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churros31

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churros31 last won the day on May 27

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  1. My friend was a part-time student throughout her entire undergrad and got accepted to all of the OT programs in Ontario. However, she did have a very good reason for being a part-time student (family support related) and a great sGPA (>3.95). At the time, she was also worried that this would be a disadvantage and some schools did tell her that a full course load was preferred, so she made sure to talk about her reasons for being a part-time student in her personal statements.
  2. Maybe you can try calling to ask if they are still sending out offers, and if so, when do they plan on sending them out? Or perhaps how many spots are left in the class?
  3. I think it is protocol for the faculty to have the "final" say, but I have never heard of professional program applicants being rejected by the faculty if the school has recommended them. I have heard that this occasionally, but rarely, happens for research-based grad school programs where the PI recommends a student, but the faculty rejects them on certain grounds (eg. your grades or GRE scores not being high enough). But yeah, if I were you I wouldn't stress about it!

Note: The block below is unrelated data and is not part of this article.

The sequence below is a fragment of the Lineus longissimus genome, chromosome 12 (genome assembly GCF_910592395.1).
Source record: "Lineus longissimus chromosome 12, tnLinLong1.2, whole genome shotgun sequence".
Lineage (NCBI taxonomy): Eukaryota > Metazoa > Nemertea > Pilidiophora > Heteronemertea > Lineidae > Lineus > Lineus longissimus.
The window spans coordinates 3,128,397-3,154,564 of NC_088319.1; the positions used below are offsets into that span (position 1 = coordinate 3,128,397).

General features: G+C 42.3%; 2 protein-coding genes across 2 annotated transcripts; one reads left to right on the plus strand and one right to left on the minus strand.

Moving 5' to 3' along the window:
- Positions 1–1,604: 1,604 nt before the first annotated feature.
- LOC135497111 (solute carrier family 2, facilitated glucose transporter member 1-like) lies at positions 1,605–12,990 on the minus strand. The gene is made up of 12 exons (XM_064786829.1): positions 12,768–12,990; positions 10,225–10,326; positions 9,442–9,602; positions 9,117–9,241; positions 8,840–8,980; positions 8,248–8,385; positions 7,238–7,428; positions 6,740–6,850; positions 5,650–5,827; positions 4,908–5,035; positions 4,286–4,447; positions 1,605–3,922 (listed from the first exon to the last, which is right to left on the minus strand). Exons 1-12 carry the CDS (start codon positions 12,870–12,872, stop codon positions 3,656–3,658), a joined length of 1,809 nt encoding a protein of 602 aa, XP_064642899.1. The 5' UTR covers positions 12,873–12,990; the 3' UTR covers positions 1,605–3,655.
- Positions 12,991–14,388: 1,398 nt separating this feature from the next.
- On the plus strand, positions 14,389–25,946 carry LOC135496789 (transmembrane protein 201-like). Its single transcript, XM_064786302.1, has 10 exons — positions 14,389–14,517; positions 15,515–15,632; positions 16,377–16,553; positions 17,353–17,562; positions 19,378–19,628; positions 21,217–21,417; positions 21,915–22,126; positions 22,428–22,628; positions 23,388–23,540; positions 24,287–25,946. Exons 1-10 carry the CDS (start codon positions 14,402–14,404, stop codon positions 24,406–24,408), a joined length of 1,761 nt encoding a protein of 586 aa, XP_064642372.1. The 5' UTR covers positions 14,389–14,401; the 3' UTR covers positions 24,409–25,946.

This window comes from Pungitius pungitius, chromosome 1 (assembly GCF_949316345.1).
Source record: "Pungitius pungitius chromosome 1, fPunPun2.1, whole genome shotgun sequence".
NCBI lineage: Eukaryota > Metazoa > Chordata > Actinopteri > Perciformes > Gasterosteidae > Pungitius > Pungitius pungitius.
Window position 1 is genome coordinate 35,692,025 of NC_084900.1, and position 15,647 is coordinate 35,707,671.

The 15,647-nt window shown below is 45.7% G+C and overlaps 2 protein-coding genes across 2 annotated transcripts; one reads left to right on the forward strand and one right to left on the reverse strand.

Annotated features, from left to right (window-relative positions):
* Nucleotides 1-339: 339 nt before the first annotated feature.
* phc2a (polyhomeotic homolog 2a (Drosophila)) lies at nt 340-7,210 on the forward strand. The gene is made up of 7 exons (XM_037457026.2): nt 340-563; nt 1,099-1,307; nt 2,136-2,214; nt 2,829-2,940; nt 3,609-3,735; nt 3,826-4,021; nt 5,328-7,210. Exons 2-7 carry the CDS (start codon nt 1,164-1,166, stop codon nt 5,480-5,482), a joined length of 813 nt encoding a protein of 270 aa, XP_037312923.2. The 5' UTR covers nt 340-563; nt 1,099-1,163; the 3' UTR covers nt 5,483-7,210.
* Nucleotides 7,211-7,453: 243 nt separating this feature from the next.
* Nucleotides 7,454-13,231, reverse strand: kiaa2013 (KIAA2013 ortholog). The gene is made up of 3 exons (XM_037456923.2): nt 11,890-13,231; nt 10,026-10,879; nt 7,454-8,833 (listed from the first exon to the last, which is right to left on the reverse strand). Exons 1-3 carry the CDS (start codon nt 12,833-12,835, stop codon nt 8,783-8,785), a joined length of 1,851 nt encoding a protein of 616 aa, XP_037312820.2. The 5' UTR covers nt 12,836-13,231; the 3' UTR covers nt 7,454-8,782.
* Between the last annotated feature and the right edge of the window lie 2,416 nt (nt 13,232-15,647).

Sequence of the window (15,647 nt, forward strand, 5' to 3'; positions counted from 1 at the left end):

4. Got a call and email that I was accepted to Western OT off the waitlist (upper third) but I'll be turning it down. I hope that opens up a spot for one of you waitlisters!
  5. Just wanted to add that gaining a variety of PT experiences is important, but what I think is equally important is how you communicate what you learned from these experiences in your essays. I only have 2 directly-related PT volunteer positions in my resume, but in my Queen’s essays I wrote more about experiences that demonstrated what I learned in these settings and how they lead me to the PT profession. Good luck to you!
  6. Lol thank you for taking the time to write out this very long, very detailed, very passionate, essay-like response to this topic. I stand by everything I said in my original post. Have a nice day
  7. I disagree. Experiences, references, interviews, and essays are what set applicants apart. If 95% of admissions was based on GPA, then what stops people who have no real interest in pursuing a career in the OT or PT field from applying as backups? While a 3.86 GPA is harder to achieve than a 3.73, who are you to say that those with a higher GPA have "demonstrated better ability to succeed in the graduate program"? It goes without saying that clinical placements are a huge focus of the programs (and profession) as well, and the soft skills you gain from volunteering are also valuable in preparing you to become a clinician in the field.
  8. No not yet! I’m still super undecided. How about you?